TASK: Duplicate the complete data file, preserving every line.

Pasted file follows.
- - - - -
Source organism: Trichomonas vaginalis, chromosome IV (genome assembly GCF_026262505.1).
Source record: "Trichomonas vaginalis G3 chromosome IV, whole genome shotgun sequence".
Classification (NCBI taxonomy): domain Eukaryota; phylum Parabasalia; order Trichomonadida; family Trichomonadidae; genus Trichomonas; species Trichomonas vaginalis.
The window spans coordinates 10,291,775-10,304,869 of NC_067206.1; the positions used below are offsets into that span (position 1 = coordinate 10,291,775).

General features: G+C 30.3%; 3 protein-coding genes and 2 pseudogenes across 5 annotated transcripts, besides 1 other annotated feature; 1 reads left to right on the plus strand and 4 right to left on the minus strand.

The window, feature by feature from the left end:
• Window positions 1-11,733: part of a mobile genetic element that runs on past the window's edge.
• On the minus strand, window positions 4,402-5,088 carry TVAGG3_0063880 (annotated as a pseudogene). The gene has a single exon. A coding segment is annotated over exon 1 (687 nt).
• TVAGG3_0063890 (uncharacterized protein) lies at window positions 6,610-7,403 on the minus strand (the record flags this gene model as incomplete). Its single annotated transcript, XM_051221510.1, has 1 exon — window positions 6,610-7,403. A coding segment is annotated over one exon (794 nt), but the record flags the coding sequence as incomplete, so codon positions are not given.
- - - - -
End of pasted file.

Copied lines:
Source organism: Trichomonas vaginalis, chromosome IV (genome assembly GCF_026262505.1).
Source record: "Trichomonas vaginalis G3 chromosome IV, whole genome shotgun sequence".
Classification (NCBI taxonomy): domain Eukaryota; phylum Parabasalia; order Trichomonadida; family Trichomonadidae; genus Trichomonas; species Trichomonas vaginalis.
The window spans coordinates 10,291,775-10,304,869 of NC_067206.1; the positions used below are offsets into that span (position 1 = coordinate 10,291,775).

General features: G+C 30.3%; 3 protein-coding genes and 2 pseudogenes across 5 annotated transcripts, besides 1 other annotated feature; 1 reads left to right on the plus strand and 4 right to left on the minus strand.

The window, feature by feature from the left end:
• Window positions 1-11,733: part of a mobile genetic element that runs on past the window's edge.
• On the minus strand, window positions 4,402-5,088 carry TVAGG3_0063880 (annotated as a pseudogene). The gene has a single exon. A coding segment is annotated over exon 1 (687 nt).
• TVAGG3_0063890 (uncharacterized protein) lies at window positions 6,610-7,403 on the minus strand (the record flags this gene model as incomplete). Its single annotated transcript, XM_051221510.1, has 1 exon — window positions 6,610-7,403. A coding segment is annotated over one exon (794 nt), but the record flags the coding sequence as incomplete, so codon positions are not given.